Thursday, January 31, 2008

RANT of the Week: The Power of Shape

Shape is my favorite design principle for good reasons. Two of the most essential laws of design are unification and contrast (and no, I can’t substantiate using the term "laws," but I’m going to anyway, because I’m right, darn it). Unification deals with the visual continuity of a design, and contrast deals with the differentiation of qualities across that design.

First, let's assume that the goal of character design is appeal. And from what I’ve seen, the character designs people find most appealing are 1. Easily read and understood, and yet 2. Have some unique or unpredictable qualities. People like to feel some familiarity with a character, but they expect to see something that feels new. The law of unification can make designs readable, tying even complex designs together in interesting ways. The law of contrast also improves readability by placing emphasis on what’s important and diminishing what isn’t, but also, the right contrasts can generate that sense of uniqueness and unpredictability. Balancing unification and contrast is hard, but they’re important in creating appealing characters.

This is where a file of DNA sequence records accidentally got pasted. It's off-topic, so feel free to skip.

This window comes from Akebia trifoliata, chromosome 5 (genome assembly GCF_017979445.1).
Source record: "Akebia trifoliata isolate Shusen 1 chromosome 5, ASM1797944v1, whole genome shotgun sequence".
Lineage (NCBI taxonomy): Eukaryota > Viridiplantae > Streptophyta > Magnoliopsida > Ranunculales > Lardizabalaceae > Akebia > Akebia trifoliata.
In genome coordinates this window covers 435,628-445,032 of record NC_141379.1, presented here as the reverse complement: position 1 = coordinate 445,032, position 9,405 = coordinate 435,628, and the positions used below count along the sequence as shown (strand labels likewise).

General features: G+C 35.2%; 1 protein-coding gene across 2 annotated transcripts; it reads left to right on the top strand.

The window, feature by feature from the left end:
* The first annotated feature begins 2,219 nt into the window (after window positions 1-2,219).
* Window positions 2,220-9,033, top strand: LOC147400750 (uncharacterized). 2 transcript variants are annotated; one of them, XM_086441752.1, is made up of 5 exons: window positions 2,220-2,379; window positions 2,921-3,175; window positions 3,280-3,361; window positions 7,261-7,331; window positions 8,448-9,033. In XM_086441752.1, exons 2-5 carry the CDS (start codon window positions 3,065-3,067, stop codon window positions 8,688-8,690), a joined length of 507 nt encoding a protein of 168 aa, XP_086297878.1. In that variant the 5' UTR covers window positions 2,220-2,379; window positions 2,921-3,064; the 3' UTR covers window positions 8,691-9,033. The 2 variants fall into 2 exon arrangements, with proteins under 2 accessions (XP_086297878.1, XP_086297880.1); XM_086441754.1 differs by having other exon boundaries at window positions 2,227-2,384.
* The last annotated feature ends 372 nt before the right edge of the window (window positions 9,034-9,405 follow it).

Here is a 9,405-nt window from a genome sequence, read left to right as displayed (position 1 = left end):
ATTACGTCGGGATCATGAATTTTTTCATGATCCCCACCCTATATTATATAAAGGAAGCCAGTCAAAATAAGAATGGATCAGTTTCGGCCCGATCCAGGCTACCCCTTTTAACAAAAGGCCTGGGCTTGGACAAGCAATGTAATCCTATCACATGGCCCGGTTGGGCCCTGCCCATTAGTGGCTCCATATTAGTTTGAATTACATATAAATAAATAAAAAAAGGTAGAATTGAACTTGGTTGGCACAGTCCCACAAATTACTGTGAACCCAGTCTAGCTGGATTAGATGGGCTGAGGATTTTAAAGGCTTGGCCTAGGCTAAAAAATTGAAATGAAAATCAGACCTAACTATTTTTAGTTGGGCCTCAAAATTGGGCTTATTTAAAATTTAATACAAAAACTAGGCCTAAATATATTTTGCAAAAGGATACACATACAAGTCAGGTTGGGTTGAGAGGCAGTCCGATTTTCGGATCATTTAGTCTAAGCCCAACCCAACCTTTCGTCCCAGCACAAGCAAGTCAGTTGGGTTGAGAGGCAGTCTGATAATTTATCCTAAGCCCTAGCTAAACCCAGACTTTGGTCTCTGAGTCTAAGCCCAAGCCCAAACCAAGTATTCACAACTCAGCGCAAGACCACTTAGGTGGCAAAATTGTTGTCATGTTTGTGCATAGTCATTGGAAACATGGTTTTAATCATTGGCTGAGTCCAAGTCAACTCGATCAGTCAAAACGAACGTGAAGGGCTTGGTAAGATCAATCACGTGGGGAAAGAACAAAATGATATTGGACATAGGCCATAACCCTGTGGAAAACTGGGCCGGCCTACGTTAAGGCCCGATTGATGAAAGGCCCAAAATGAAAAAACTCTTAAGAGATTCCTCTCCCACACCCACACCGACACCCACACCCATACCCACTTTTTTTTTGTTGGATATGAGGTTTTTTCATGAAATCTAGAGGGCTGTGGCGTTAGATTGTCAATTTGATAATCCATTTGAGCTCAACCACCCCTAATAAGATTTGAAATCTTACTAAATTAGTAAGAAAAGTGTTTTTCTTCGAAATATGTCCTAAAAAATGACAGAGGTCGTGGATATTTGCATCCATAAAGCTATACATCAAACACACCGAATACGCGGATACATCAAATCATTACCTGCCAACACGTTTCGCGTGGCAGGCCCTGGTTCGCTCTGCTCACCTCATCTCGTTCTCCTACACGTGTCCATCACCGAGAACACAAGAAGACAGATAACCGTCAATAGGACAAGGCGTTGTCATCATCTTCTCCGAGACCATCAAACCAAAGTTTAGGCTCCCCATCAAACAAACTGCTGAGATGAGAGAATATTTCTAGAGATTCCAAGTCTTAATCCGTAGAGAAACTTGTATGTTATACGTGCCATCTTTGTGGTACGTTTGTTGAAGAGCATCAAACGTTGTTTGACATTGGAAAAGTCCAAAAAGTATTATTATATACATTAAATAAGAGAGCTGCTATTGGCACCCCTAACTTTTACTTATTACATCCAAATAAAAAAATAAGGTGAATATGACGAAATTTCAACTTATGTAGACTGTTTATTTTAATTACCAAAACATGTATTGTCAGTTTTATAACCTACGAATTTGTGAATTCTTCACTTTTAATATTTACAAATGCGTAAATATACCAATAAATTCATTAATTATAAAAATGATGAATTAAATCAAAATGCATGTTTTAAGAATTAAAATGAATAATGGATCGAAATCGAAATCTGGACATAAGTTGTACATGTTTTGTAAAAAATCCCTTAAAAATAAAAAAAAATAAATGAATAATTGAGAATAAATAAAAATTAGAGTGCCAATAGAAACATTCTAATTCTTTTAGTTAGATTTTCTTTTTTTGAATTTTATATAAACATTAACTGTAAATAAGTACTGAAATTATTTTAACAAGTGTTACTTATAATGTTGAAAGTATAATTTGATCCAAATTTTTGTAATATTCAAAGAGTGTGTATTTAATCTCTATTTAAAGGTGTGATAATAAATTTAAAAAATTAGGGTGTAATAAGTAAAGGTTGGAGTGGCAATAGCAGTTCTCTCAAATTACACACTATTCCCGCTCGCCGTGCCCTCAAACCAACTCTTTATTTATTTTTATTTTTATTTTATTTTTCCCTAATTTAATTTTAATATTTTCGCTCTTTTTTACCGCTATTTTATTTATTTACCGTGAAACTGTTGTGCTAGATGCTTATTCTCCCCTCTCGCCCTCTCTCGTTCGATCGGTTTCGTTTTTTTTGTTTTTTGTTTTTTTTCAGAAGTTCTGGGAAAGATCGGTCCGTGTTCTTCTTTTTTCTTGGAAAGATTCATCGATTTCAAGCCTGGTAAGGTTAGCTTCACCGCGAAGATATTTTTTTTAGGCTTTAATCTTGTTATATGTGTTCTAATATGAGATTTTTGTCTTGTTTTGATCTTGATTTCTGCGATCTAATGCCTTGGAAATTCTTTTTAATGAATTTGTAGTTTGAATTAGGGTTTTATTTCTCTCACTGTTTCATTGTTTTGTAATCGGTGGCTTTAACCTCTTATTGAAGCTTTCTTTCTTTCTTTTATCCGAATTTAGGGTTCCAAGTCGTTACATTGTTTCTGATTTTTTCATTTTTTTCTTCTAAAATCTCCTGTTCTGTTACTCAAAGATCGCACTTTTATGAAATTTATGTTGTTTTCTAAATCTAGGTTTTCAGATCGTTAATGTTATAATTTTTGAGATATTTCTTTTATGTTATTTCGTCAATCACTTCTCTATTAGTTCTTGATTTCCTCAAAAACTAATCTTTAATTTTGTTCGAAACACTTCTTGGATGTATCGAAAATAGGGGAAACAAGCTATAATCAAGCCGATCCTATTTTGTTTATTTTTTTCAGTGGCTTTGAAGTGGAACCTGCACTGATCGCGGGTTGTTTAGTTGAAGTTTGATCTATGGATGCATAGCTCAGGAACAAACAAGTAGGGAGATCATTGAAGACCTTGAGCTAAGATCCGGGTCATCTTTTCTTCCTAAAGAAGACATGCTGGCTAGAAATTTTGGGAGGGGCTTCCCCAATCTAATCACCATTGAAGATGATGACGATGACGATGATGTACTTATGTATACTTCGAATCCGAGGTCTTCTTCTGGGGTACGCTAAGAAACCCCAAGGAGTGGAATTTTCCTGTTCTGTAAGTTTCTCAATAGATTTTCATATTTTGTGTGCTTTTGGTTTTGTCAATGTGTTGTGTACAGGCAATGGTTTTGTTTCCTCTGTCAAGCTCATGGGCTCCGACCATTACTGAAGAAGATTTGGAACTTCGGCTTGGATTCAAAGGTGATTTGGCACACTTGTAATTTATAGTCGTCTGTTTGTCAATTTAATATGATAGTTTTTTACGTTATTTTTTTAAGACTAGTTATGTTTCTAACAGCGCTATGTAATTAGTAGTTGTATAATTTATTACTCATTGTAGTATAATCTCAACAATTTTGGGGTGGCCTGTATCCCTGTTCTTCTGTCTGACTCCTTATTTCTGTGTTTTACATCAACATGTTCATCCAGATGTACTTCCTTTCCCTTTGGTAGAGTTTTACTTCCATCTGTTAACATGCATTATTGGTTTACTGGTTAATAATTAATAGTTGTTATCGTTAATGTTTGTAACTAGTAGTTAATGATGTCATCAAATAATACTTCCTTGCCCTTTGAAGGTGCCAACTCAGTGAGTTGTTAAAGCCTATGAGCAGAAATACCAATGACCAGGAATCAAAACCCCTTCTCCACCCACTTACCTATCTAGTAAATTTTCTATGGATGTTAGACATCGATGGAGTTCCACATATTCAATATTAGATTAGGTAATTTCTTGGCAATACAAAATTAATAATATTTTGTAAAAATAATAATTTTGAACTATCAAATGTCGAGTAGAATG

Fortunately, while balancing the two laws is tough, the principle of shape can be a powerful tool for working unification _and_ contrast into a design. You can unify a design using echoing shapes, complimentary shapes, interlocking shapes, or shapes that share contour lines. You can then add interest to the design using shapes of contrasting size, type, rotation, proportion, and spacing.

These examples are from a side project I volunteered for. I wanted them to draw upon stereotypes—so I didn’t add a lot of unpredictability to the content of the characters. Instead I tried to put interest into their shapes and other elements. With the Igor character, I used like shapes to unify the character and reinforce his heavy, dejected persona. I used a variety of shape sizes, however, to add that little bit of visual interest. I also spaced the shapes unevenly to add some unpredictability. The mad scientist, on the other hand, uses a larger variety of shape types, but they are unified by fitting them within his squarish frame. I also used connecting contour lines to pull the shapes together. The woman uses both like and varied shapes, and contour lines connect them together. I'm not sure the other designs are worth talking about, and that baby is just disturbing.

Well, sorry if that was long. Hope someone finds it helpful. Or even if it sparks discussion, good. Either way, it's always fun writing these.

Friday, January 25, 2008

Rant of the Week: Education

Concept art I did early in my schooling:
I just graduated from BYU (Animation Major), and it’s a relief to be done. I'm going to miss a lot about school, though. Originally I wasn’t planning to go to college: at the time I had a six-year career in the game industry, and I didn’t see any clear advantage between myself and other graduated artists. However, after I married, my wife convinced me that I’d need to set the example for our kids about the importance of college. Almost six painful (but rewarding) years later, I see four ways that my attitude was wrong about the benefits of education for an artist: